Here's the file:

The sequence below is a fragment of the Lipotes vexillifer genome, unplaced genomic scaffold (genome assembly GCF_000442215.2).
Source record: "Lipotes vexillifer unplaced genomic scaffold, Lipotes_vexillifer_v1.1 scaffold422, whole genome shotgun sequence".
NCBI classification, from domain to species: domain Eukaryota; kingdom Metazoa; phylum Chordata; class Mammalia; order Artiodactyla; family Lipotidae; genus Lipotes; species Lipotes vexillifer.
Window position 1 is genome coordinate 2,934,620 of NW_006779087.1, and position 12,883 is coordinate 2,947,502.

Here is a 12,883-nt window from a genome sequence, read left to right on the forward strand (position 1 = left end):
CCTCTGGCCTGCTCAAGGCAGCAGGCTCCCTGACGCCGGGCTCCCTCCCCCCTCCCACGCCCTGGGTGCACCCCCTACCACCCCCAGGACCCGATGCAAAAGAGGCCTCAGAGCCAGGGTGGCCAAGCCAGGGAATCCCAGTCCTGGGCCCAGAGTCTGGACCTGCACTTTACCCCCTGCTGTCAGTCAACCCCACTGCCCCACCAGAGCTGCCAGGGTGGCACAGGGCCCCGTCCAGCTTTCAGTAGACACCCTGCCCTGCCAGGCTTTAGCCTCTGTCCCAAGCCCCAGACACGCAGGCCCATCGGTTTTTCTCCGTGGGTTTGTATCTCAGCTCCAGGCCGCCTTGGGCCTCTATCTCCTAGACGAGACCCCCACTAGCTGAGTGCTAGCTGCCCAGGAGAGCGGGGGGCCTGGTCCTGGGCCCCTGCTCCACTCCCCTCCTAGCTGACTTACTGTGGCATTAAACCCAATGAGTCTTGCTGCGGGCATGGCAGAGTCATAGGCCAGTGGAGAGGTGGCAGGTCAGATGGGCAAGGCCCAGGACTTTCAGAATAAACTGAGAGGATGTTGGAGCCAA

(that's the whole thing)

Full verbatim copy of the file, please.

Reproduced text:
The sequence below is a fragment of the Lipotes vexillifer genome, unplaced genomic scaffold (genome assembly GCF_000442215.2).
Source record: "Lipotes vexillifer unplaced genomic scaffold, Lipotes_vexillifer_v1.1 scaffold422, whole genome shotgun sequence".
NCBI classification, from domain to species: domain Eukaryota; kingdom Metazoa; phylum Chordata; class Mammalia; order Artiodactyla; family Lipotidae; genus Lipotes; species Lipotes vexillifer.
Window position 1 is genome coordinate 2,934,620 of NW_006779087.1, and position 12,883 is coordinate 2,947,502.

Here is a 12,883-nt window from a genome sequence, read left to right on the forward strand (position 1 = left end):
CCTCTGGCCTGCTCAAGGCAGCAGGCTCCCTGACGCCGGGCTCCCTCCCCCCTCCCACGCCCTGGGTGCACCCCCTACCACCCCCAGGACCCGATGCAAAAGAGGCCTCAGAGCCAGGGTGGCCAAGCCAGGGAATCCCAGTCCTGGGCCCAGAGTCTGGACCTGCACTTTACCCCCTGCTGTCAGTCAACCCCACTGCCCCACCAGAGCTGCCAGGGTGGCACAGGGCCCCGTCCAGCTTTCAGTAGACACCCTGCCCTGCCAGGCTTTAGCCTCTGTCCCAAGCCCCAGACACGCAGGCCCATCGGTTTTTCTCCGTGGGTTTGTATCTCAGCTCCAGGCCGCCTTGGGCCTCTATCTCCTAGACGAGACCCCCACTAGCTGAGTGCTAGCTGCCCAGGAGAGCGGGGGGCCTGGTCCTGGGCCCCTGCTCCACTCCCCTCCTAGCTGACTTACTGTGGCATTAAACCCAATGAGTCTTGCTGCGGGCATGGCAGAGTCATAGGCCAGTGGAGAGGTGGCAGGTCAGATGGGCAAGGCCCAGGACTTTCAGAATAAACTGAGAGGATGTTGGAGCCAA